The voice spoke, "Listen my beloved, those who most glorify the Creator, my loved ones, peace to you. Happy are you and happy those that bore you. Happy are you in this world and happy you will be in the World to Come, because you took it upon yourselves to crown Me on this night. It has been many years since my crown has fallen, and there has been no one to comfort Me. I had been cast to the dust embracing the filth, but now you have restored the crown. Strengthen yourselves my dear ones; forge ahead my beloved; be happy and joyous, and know that you are among the exalted. You merited to be in the King's palace. The voice of your Torah and breath of your mouths arose before God and pierced through the surroundings and many firmaments, until the messenger-angels on high were quieted, and the fire-angels hushed and all God's lofty army listened to your voices.I am the Mishna that admonishes mankind. I have come to speak to you. If only there were ten of you, you would have ascended higher. Even so, you have elevated yourselves, and those who bore you. You are fortunate, my dear ones, for because of you, sleep passed from the eyes of those who bore you . I have been summoned this night through those gathered in this great and prestigious city. You are not like those lying on their beds, sleeping a sleep that is 1/60th of death, besmirching their beds. You cleaved to the One and have pleased Him. Therefore, my children, strengthen yourselves and strive forth in my love, my Torah, and my fear.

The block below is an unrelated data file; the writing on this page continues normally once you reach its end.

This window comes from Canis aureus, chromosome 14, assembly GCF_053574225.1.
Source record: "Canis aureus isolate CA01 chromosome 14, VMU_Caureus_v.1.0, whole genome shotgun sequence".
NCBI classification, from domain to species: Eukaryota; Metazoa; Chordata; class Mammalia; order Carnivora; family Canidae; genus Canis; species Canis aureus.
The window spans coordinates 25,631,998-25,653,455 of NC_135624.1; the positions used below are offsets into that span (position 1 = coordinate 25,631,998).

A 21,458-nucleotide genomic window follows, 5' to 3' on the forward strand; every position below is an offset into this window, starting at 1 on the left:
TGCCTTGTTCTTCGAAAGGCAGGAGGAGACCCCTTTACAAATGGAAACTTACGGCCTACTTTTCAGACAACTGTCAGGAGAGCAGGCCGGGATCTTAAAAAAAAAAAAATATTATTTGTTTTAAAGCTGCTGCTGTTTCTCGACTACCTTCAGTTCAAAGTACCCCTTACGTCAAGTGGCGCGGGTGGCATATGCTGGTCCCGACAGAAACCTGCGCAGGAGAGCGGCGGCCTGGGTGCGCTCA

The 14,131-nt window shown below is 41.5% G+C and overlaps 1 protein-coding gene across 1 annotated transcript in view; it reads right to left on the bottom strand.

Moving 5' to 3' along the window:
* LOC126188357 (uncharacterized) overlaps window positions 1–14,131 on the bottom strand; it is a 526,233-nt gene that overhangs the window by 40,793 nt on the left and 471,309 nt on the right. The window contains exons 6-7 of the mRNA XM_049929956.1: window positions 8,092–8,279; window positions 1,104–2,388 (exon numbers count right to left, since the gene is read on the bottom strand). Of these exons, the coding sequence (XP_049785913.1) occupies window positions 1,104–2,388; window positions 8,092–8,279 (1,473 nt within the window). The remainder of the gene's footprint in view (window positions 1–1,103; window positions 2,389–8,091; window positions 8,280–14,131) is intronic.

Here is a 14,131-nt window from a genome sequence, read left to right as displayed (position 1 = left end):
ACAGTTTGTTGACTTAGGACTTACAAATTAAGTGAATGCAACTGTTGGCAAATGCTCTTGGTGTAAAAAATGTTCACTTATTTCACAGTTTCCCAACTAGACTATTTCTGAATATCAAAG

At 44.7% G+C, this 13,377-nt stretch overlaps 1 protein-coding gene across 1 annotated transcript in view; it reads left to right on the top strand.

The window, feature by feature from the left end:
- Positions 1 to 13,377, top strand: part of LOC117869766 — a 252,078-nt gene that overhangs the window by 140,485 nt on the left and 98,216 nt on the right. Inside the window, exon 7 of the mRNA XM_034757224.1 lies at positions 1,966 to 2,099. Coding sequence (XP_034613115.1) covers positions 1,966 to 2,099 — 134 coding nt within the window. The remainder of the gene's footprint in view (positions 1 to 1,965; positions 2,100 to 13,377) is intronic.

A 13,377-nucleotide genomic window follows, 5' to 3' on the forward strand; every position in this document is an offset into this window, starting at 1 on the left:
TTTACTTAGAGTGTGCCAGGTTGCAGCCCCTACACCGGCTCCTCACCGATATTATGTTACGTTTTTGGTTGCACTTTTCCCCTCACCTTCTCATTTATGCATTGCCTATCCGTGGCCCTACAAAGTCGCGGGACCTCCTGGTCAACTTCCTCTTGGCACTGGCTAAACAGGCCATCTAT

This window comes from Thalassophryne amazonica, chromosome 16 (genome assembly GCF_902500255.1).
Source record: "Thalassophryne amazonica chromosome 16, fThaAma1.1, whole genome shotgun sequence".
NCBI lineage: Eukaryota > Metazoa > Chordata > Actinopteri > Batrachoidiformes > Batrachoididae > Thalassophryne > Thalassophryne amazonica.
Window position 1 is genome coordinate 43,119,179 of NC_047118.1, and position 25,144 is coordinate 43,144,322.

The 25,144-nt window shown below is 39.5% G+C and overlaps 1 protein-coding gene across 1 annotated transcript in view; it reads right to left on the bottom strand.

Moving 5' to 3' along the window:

“If you could imagine even one thousandth myriad of my pain, no joy could enter your hearts, no laughter could escape your mouths, considering that on your account I have been cast to the dust. Therefore, strengthen and fortify yourselves my children, my dear ones who glorify Me. Do not halt your efforts, for the thread of kindness is drawn to you, and your Torah is sweet before Him. Therefore, stand my sons, my dear ones, on your feet and elevate me. With a loud voice, as on Yom Kippur, declare, 'Baruch Shem Kevod Malchuto L'Olam Va'Ed.'"
We stood up and recited aloud, as bidden.